Do you feel the need to say ‘yes’ to everything? Katherine Hays, the CEO of Vivoom, says she constantly reminds herself that ‘saying no is her most important responsibility’. No – a word that many of us associate with rejection, and hence experience discomfort around saying it. But this disposition boomerangs in many contexts.

Whether it’s a colleague asking for a meeting on Sunday, or your manager advancing a deadline by a week, you might be wanting to turn it down. But you don’t. Karen Dillon, coauthor of ‘How Will You Measure Your Life?’ highlighted the core need behind this – we all want to be viewed as a yes person, a go-to person, a team player. This leaves us burnt-out, throwing work-life effectiveness straight out of the window!

How can we draw boundaries skillfully then?

Experts weigh in heavily on pausing before responding to the request. It might be tempting to sign-up for writing a new business proposal. But assess the request first. What’s on your plate already with respect to work and personal life? Can you reshuffle it? Of course, the situation gets sticky when stakes are high – impact on your promotion, or visibility with the CEO. Dillon suggests providing the person who’s making the request with details about your workload so s/he can ‘help you evaluate the scale and scope’ of the request.

24 — (Number of Hours of Sleep) — (Commute) — (Personal Commitments) — (Self Care): Elizabeth Saunders, author of ‘How to Invest Your Time Like Money’, offers this formula to understand how you spend each day. The remaining time is what you have for your work. All of it. Can you accommodate the new request now?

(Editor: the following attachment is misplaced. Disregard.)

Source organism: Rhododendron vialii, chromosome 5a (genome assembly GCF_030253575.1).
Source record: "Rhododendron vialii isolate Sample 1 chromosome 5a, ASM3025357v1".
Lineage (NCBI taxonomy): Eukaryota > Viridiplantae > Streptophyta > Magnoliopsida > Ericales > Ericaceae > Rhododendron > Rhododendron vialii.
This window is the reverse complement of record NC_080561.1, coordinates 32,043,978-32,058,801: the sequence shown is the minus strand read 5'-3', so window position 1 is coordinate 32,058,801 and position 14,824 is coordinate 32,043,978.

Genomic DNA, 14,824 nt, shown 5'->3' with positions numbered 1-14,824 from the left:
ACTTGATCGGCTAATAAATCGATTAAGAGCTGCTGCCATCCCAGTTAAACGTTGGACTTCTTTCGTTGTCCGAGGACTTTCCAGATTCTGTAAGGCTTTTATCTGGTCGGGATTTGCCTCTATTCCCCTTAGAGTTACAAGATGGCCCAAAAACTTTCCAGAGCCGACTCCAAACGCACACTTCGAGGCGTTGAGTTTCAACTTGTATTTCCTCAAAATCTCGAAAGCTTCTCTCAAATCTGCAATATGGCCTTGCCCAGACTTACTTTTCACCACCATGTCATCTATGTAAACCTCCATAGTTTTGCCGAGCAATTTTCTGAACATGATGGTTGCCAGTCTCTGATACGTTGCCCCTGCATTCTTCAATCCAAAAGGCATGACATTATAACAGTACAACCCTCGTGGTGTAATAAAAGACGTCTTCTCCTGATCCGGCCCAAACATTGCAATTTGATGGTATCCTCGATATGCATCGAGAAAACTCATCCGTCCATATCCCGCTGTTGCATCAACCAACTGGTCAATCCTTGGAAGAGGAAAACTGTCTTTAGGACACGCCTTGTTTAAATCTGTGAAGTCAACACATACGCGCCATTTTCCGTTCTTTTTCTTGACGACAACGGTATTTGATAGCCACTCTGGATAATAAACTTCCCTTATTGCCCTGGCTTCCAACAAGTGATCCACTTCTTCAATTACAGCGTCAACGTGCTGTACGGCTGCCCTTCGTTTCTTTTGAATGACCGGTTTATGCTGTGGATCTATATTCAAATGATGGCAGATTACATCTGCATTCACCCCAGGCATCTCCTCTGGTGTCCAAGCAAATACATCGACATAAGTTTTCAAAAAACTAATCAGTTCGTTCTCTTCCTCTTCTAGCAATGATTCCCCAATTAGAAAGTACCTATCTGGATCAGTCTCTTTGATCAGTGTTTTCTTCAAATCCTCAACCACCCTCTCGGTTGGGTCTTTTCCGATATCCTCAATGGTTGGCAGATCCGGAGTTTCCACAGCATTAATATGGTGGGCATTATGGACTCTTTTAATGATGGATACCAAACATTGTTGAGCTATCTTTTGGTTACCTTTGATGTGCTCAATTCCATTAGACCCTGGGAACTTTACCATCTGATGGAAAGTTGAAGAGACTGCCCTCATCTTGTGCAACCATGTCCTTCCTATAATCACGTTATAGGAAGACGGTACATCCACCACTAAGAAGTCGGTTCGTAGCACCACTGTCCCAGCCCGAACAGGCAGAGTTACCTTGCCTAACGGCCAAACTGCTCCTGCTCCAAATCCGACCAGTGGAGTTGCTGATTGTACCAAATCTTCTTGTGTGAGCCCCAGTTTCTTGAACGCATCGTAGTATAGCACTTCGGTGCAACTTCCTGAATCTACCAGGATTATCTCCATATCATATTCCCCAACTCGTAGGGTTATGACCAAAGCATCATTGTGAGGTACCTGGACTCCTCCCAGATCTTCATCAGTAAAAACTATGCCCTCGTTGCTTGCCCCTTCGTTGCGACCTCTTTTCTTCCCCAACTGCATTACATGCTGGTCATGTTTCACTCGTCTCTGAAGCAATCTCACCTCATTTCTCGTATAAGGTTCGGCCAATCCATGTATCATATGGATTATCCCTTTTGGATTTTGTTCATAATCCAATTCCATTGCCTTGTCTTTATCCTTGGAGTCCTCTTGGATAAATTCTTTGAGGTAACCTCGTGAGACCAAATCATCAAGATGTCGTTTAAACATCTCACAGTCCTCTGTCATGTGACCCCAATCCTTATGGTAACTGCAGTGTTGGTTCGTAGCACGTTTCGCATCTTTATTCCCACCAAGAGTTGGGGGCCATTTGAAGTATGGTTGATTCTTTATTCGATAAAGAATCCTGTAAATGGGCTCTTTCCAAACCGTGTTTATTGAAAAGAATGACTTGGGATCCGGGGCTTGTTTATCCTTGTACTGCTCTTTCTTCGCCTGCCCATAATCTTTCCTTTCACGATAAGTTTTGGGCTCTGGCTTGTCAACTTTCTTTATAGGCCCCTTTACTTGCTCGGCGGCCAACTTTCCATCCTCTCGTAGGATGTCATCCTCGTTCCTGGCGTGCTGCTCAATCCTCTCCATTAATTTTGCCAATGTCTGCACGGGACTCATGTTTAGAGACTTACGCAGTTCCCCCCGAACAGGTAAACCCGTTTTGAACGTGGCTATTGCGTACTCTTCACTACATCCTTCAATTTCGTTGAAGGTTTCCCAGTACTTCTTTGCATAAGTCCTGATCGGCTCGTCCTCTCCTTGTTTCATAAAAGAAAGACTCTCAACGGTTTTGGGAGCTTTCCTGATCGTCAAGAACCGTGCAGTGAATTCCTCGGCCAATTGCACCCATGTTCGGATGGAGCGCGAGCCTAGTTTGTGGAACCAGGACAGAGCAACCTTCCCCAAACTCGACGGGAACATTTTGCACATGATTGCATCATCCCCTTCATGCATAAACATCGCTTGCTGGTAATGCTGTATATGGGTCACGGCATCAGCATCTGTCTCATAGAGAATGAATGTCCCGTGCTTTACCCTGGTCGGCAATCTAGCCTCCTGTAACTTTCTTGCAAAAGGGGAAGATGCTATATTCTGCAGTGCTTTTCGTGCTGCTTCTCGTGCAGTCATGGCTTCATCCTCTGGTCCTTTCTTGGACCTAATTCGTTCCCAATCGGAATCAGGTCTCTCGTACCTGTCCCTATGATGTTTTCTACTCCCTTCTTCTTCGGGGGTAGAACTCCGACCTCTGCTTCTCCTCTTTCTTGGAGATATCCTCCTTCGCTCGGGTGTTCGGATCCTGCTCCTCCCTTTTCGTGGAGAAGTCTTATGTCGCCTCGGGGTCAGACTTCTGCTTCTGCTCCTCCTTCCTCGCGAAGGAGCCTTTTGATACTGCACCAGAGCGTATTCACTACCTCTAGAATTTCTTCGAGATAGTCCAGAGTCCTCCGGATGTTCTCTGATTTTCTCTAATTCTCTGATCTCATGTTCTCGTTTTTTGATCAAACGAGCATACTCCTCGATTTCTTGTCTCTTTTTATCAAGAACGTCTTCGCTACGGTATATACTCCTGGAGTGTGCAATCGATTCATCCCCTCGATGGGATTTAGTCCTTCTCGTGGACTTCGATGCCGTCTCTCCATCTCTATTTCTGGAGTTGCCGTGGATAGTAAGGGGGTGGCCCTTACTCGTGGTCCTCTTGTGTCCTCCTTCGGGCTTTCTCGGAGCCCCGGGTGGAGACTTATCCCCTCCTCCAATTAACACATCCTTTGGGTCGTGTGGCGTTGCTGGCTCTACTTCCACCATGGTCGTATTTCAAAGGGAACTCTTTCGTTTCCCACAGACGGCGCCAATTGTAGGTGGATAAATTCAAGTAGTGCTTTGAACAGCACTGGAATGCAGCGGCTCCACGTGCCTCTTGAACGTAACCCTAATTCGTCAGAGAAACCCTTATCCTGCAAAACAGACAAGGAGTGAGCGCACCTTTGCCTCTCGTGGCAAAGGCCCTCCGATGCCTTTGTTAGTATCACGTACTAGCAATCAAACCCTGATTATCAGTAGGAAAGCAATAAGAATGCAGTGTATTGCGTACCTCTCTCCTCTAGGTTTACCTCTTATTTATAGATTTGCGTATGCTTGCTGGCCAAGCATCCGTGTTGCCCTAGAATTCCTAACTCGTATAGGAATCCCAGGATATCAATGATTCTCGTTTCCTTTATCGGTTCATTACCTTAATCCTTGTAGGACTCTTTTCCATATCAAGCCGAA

If you realize you are spread thin, deny the request appropriately. Don’t say something like ‘There is enough that I am doing; ask someone else’ or ‘I can’t focus due to my personal problems’. Instead, share the list of projects that you are tackling already, and say ‘I feel pressed for time with these deadlines, and if I take on your request, I’m afraid I won’t be able to do justice to it. Hence, I have to turn it down this time.

Notice how the statement involves different elements – an assessment of your time, the impact that may have if you take on the request, and a possibility of collaboration next time. This way, you’re isolating the impact of your ‘no’ to this one instance. And if it still feels challenging to undertake, offer empathy – ‘I understand that by me turning this down, your tasks are piling up’. You can even offer small instances of support like an idea or reading material.

Cornell University’s Staff Assistance Program has listed some stand-alone appropriate ‘no’ statements, which you can use:

  • Josh, let me check my schedule and I’ll get back to you. How about if I let you know by tomorrow?
  • I know you were hoping we’d be able to work on this over the weekend. That isn’t going to work for me though.
  • I can’t stay late Thursday because I have family commitments. Can we brainstorm on Monday?
  • I’m not free to meet in an hour, but I am free later tomorrow;

As squirmy as you may feel about upsetting someone by saying ‘no’, remember the old adage – ‘Good fences make good neighbors’. If you practice building these fences over time, chances are you’ll take a big leap towards the balance you’ve always dreamt of. Go for it!

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